This seems an odd waste of power for an Energy Star 3.0-compliant HDTV, though the SV471XVT uses about a third of a watt when powered down, which is about in line with the other sets we tested. It burns about 113 watts when in use, which is lower than some TVs in this size class, but not extraordinary.
As for setup, the wizard asks all the right questions (such as whether you’ll use the TV at home or in a store, thus optimizing its settings to look best in either location), then scans for channels. The on-screen menu is a smart, stylish, and generally easy-to-use 3D black gadget on the left side of the screen. Short descriptions at the bottom of the screen usually help you figure out what your choices are, though some are a bit murky. Luckily, you can find better explanations in the excellent manual.
Other issues: If a menu item has multiple options (as with video preset modes), the menu displays only one of them at a time, so you can’t see all the choices available to you. Changing inputs (such as going from the TV’s tuner to a DVD player) could be easier. The remote’s input button brings you to an on-screen list where you have to scroll through all of the inputs–even those with nothing plugged into them. Four input shortcut buttons, labeled TV, AV, Component, and HDMI, do make the job easier, however.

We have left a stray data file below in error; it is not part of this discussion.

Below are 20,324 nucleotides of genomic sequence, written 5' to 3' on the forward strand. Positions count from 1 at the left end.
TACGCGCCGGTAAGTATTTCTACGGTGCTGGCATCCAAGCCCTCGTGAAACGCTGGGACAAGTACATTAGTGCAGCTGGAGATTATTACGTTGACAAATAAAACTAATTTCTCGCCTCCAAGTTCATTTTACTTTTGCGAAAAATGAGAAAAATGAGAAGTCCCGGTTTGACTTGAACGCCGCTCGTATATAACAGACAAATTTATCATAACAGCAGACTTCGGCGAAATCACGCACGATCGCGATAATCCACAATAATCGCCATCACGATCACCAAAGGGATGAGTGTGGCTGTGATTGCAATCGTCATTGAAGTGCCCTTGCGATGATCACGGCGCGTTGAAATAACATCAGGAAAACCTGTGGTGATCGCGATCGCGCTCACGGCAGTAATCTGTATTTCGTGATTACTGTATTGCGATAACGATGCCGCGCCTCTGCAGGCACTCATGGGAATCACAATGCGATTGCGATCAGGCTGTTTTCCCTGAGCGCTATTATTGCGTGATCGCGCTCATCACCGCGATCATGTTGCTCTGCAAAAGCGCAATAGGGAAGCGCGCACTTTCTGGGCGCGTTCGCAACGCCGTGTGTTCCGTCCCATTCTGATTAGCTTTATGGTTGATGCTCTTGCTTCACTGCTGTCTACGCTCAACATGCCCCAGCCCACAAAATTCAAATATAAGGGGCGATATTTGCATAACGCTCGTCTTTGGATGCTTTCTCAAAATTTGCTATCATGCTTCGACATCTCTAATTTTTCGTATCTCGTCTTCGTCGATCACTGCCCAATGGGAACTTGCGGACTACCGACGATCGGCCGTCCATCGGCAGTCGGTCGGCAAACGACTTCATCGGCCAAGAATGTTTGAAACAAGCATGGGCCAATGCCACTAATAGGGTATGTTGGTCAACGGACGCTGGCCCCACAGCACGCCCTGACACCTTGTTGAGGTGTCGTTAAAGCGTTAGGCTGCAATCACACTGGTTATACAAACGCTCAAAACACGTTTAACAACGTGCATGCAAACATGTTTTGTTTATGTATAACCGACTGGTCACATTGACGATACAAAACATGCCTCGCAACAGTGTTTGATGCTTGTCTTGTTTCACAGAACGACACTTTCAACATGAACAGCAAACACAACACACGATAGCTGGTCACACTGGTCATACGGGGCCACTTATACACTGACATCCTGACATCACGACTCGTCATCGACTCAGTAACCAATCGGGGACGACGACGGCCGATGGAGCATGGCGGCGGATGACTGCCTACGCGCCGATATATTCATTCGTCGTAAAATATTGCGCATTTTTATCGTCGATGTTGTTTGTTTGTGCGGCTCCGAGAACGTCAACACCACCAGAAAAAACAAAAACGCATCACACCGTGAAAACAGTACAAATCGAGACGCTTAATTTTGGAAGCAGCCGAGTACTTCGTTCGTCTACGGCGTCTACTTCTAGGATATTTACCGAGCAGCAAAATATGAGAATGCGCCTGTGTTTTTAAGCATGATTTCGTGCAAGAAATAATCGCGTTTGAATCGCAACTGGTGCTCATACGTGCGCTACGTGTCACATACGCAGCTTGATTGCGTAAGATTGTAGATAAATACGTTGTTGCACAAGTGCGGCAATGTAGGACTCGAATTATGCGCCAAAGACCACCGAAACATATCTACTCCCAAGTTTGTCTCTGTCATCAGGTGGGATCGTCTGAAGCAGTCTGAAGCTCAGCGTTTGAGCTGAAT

The remote itself is truly superb. It’s big and bulky, but that gives it room for large, well-placed buttons of various shapes and sizes. This variety makes it easy to identify a button by touch, but you really don’t have to. As soon as you press one button, they all light up. This remote is also programmable.
Scale = Superior, Very Good, Good, Fair, Poor
How we tested. We evaluate HDTVs based on the way a typical person would, day in and day out. The HDTVs are calibrated using only controls available to consumers, and we also use a Sencore OTC1000-CM (Optical Tristimulus) Colorimeter and Sencore MP500 MediaPro Digital Audio/Video Generator and HDMI Analyzer (both connected to an HP notebook), Sencore ColorPro by CalMAN software, and transparent color films from the HD Digital Video Essentials consumer calibration kit. We evaluate HDTV image quality using juries of editors, writers, and labs analysts, using a test script developed by the lab. All content is distributed to the HDTVs using a Radiient HDMI 2:6 HDTV Distribution Amplifier. Results of the subjective tests are averaged to produce final rankings.
More details on our testing methodology are available for your perusal.
Plug a flash drive into the SV471XVT’s USB port and you can view photos and play music, videos, and slideshows. When you view photos in a slideshow, you can pick assorted transition effects and select background music from the .mp3 files on the drive. But .mp3 is the only music format that this model supports. The SV471XVT lacks network connectivity, so you can’t play media from PCs on your network.
The unit also has a picture-in-picture function, although it works only between the tuner and an external input. You can’t view two channels or two inputs.
Macworld’s buying advice
The SV471XVT wins points for being easy to use, and its low sticker price is certainly appealing. But its picture quality issues prevent it from being a top contender.
[Lincoln Spector is a contributing editor for PC World.]